Meanwhile I faced a challenge at Moody Press. Dr. Howard Vos had become a part-time academic editor for Moody Press in the 1960s and started numerous reference book projects. When he moved to King’s College at Briarcliffe, NY he moved into an advisory role, but left behind numerous unfinished projects. Peter Gunther as director of Moody Press, called me in and promised his strong support to get the reference books completed.
James Matheson, the new academic editor, and I worked together to get the Wycliffe Bible Commentary, Wycliffe Encyclopedia, Old Testament Theological Dictionary back on track. When he left we engaged Dave Douglass, who was more of a desk editor, to provide hands-on editing. Peter Gunther appointed me the chair of the academic committee, a group of professors from Moody, Wheaton College, and Trinity College and Seminary. Eight months of the year we met to discuss what biblically-based textbooks and collateral texts were needed.
Initially, Jim Matheson and I visited colleges and seminaries, sponsoring lunches for professors interested in writing books—and then meeting one-on-one with those with specific book projects. Every year my tour of colleges and seminaries surfaced new textbook and collateral texts ideas, which were run by the Textbook Committee. In time all the projects begun by Dr. Vos were completed and published, along with five or six textbook-related books by leading scholars every year.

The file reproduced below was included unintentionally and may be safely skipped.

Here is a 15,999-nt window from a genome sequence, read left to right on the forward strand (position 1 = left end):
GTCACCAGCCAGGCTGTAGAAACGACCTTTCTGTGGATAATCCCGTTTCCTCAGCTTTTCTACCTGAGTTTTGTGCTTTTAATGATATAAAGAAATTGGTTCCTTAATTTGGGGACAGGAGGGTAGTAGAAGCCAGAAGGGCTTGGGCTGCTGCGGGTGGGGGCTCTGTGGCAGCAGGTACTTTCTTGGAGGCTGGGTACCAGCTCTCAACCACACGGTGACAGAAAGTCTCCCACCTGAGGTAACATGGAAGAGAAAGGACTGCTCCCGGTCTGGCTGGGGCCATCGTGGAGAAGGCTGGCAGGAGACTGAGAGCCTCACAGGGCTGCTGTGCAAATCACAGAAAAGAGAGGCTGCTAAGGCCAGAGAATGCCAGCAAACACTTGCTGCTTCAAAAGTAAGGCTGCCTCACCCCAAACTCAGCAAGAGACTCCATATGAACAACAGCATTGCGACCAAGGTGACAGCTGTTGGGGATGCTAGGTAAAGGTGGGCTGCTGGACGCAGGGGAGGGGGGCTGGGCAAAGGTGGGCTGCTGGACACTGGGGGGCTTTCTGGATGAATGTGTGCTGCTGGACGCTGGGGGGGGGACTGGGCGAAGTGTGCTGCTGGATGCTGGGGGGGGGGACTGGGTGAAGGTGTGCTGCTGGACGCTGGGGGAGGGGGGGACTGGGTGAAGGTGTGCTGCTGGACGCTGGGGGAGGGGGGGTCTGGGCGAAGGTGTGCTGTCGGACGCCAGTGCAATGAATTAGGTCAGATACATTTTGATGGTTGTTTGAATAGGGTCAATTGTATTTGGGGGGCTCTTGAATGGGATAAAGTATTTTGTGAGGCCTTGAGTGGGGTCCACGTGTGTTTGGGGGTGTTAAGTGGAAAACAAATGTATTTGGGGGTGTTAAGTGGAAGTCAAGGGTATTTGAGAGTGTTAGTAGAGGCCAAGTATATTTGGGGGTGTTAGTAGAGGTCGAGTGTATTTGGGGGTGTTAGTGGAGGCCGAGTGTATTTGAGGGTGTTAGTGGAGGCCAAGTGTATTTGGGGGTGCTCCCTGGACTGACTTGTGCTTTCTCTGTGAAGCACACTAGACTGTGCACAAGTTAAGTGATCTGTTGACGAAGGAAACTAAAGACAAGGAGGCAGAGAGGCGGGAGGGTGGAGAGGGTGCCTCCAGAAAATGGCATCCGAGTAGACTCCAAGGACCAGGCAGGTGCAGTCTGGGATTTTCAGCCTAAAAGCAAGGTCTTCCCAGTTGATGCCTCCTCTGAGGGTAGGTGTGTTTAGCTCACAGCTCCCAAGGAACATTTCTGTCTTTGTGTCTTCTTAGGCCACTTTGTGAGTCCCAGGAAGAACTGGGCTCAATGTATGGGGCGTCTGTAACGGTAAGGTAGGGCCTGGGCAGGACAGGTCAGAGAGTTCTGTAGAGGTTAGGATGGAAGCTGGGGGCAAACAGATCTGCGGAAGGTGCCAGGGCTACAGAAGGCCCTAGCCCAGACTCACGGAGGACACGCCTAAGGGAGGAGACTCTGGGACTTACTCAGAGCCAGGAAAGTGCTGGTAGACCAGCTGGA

An Inductive Bible Study Genius
One of the most fascinating inductive Bible study series Moody Press published came from the Bible-infused mind of Dr. Irving Jensen, Bible professor at Bryan College in Tennessee. The goal was to develop usable personal and group inductive Bible studies for every book of the Bible. As Dr. Jensen finished the manuscript for a book, it would be turned over to our designer, who prepared the detailed layout of the studies. Later we had Dr. Jensen write the textbooks Survey of the Old Testament and Survey of the New Testament, both of which had a strong acceptance in the market. Working with a Moody faculty member, the designer and Dr. Jensen developed overhead transparency study aids for teachers, like biblical maps and charts of historical periods.
While not clearly recognized by the Institute’s administration, as editors we believed all of this reference book, textbook, and Bible study material represented an extension of the educational purpose of Moody Bible Institute. All over the country students and small groups were studying books representing the theological/biblical position of the Institute. Sadly, when in 1978 Peter Gunther was demoted, like his good friend Kenneth Taylor had been demoted 16 years earlier, five key Moody Press staff left for other positions and that mission fell by the wayside. Where I landed is a story for another installment, but first I must tell of another God Moment that made Moody Press a Bible publisher of note, a ministry still being carried on today.